HOUSTON (KTRK) -- A Houston family is safe, but without their home after a fire in their fireplace spread to the rest of the house.
The family had just stepped out of their home on Mohawk Street at Lucerne Street, but left the fire unattended. Now firefighters are hoping their story can spare others the same heartbreak.
Ray Jones lives in the home with his grandchildren and children, but wasn't home when the fire started. The kids were in the back of the house.
"We just looked and saw the house on fire," said fire victim Tiffany Seamster. "We had no idea it was that bad though."
It started in the fireplace. That's supposed to be a safe place for a fire, but when Jones left and no one around to keep an eye on it, somehow the fire spread.
"I would definitely make sure there's no fire in the fireplace burning when we leave again," he said. "I almost don't even want to light the fireplace, looking at the damage that it did."
National stats show 14,000 house fires will start in the fireplace this year. Many times, it's an old chimney that's the problem.
"If it gets in the attic, it's going to take control of the home," said Captain Ray Lozano with the Houston Dire Department.
So what can you do to make sure this doesn't happen?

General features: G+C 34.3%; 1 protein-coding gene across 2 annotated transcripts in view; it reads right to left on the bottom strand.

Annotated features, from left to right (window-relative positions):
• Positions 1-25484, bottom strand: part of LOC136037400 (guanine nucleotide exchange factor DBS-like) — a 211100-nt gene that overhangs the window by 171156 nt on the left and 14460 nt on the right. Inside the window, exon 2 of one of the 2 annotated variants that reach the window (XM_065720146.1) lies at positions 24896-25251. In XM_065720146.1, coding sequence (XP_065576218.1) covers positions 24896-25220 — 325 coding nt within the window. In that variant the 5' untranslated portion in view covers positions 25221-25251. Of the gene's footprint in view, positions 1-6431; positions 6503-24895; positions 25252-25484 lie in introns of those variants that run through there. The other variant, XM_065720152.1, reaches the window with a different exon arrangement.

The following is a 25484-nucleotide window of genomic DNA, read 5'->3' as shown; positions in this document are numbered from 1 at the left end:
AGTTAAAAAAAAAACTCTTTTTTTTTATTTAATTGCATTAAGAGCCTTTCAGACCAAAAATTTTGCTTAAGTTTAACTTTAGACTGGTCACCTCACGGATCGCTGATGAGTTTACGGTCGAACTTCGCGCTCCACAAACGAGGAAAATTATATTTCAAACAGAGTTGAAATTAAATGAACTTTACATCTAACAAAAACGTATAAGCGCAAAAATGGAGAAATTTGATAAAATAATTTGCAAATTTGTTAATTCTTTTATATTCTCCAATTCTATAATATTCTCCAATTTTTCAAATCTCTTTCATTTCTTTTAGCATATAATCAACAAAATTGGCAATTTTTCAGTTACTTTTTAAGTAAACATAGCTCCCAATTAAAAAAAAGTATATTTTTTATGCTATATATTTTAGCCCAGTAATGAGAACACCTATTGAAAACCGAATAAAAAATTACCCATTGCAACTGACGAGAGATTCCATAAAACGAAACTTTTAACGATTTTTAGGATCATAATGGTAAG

"Don't overload your chimney," said Lozano. "Try not to use true wood. Try to use a small burn log that log will not produce the kind of heat that will cause destruction. But also, you have to just stay aware. Make sure the flue is open to your chimney, but more than anything else, if you hear a significant crack or popping sound, that significant that something is expanding within the chimney system."
Fire officials also want need to get your chimneys cleaned regularly. They also want to remind people that as temperatures drop, make sure you're using those correctly.
The National Fire Protection Association estimates 14,000 house fires will start in fireplaces this year. Some of the causes include overloading the fireplace, damage to the fireplace such as missing bricks, obstructed flutes, ignition of nearby combustibles, and flying sparks.
There are several safety tips the Commission recommends for staying safe as temperatures continue to drop, and more and more people start using their fireplaces.
For a list of those tips, click or tap here.
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